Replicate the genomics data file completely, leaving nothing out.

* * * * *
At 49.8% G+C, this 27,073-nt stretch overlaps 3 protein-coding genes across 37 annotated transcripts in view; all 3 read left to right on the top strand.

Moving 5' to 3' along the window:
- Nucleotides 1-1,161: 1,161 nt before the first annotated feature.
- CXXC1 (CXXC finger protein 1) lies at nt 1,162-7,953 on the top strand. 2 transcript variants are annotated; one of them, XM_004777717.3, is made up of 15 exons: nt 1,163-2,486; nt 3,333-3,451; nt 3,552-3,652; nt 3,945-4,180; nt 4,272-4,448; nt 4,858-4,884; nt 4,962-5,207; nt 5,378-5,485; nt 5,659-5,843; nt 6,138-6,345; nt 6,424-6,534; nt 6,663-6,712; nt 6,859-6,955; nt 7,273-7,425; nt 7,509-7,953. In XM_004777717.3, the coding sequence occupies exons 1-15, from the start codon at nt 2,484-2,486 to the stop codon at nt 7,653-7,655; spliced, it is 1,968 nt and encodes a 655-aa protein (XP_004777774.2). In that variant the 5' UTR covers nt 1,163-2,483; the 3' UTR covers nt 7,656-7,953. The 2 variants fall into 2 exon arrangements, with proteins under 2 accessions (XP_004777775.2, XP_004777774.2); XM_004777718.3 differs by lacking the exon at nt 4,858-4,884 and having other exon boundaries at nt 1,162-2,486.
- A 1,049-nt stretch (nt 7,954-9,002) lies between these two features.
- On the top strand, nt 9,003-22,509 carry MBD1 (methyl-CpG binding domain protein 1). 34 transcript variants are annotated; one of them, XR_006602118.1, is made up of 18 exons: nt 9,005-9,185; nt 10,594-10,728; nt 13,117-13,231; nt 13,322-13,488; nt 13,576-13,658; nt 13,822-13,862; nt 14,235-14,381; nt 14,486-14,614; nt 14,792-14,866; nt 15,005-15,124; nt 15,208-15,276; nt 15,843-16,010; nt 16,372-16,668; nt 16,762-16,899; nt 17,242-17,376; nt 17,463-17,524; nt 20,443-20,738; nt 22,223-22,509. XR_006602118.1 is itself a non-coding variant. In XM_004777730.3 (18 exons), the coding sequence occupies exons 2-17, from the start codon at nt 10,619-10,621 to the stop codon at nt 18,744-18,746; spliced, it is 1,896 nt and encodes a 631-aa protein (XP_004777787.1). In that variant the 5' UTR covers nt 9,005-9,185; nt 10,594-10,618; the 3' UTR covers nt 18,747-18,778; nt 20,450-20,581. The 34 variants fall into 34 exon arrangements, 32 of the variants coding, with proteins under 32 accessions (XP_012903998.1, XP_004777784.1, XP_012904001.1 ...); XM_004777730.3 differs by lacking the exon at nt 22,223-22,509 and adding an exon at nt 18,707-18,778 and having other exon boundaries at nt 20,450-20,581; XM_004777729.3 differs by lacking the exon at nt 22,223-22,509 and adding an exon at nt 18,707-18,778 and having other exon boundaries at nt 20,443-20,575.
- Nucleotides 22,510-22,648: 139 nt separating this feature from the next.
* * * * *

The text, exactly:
At 49.8% G+C, this 27,073-nt stretch overlaps 3 protein-coding genes across 37 annotated transcripts in view; all 3 read left to right on the top strand.

Moving 5' to 3' along the window:
- Nucleotides 1-1,161: 1,161 nt before the first annotated feature.
- CXXC1 (CXXC finger protein 1) lies at nt 1,162-7,953 on the top strand. 2 transcript variants are annotated; one of them, XM_004777717.3, is made up of 15 exons: nt 1,163-2,486; nt 3,333-3,451; nt 3,552-3,652; nt 3,945-4,180; nt 4,272-4,448; nt 4,858-4,884; nt 4,962-5,207; nt 5,378-5,485; nt 5,659-5,843; nt 6,138-6,345; nt 6,424-6,534; nt 6,663-6,712; nt 6,859-6,955; nt 7,273-7,425; nt 7,509-7,953. In XM_004777717.3, the coding sequence occupies exons 1-15, from the start codon at nt 2,484-2,486 to the stop codon at nt 7,653-7,655; spliced, it is 1,968 nt and encodes a 655-aa protein (XP_004777774.2). In that variant the 5' UTR covers nt 1,163-2,483; the 3' UTR covers nt 7,656-7,953. The 2 variants fall into 2 exon arrangements, with proteins under 2 accessions (XP_004777775.2, XP_004777774.2); XM_004777718.3 differs by lacking the exon at nt 4,858-4,884 and having other exon boundaries at nt 1,162-2,486.
- A 1,049-nt stretch (nt 7,954-9,002) lies between these two features.
- On the top strand, nt 9,003-22,509 carry MBD1 (methyl-CpG binding domain protein 1). 34 transcript variants are annotated; one of them, XR_006602118.1, is made up of 18 exons: nt 9,005-9,185; nt 10,594-10,728; nt 13,117-13,231; nt 13,322-13,488; nt 13,576-13,658; nt 13,822-13,862; nt 14,235-14,381; nt 14,486-14,614; nt 14,792-14,866; nt 15,005-15,124; nt 15,208-15,276; nt 15,843-16,010; nt 16,372-16,668; nt 16,762-16,899; nt 17,242-17,376; nt 17,463-17,524; nt 20,443-20,738; nt 22,223-22,509. XR_006602118.1 is itself a non-coding variant. In XM_004777730.3 (18 exons), the coding sequence occupies exons 2-17, from the start codon at nt 10,619-10,621 to the stop codon at nt 18,744-18,746; spliced, it is 1,896 nt and encodes a 631-aa protein (XP_004777787.1). In that variant the 5' UTR covers nt 9,005-9,185; nt 10,594-10,618; the 3' UTR covers nt 18,747-18,778; nt 20,450-20,581. The 34 variants fall into 34 exon arrangements, 32 of the variants coding, with proteins under 32 accessions (XP_012903998.1, XP_004777784.1, XP_012904001.1 ...); XM_004777730.3 differs by lacking the exon at nt 22,223-22,509 and adding an exon at nt 18,707-18,778 and having other exon boundaries at nt 20,450-20,581; XM_004777729.3 differs by lacking the exon at nt 22,223-22,509 and adding an exon at nt 18,707-18,778 and having other exon boundaries at nt 20,443-20,575.
- Nucleotides 22,510-22,648: 139 nt separating this feature from the next.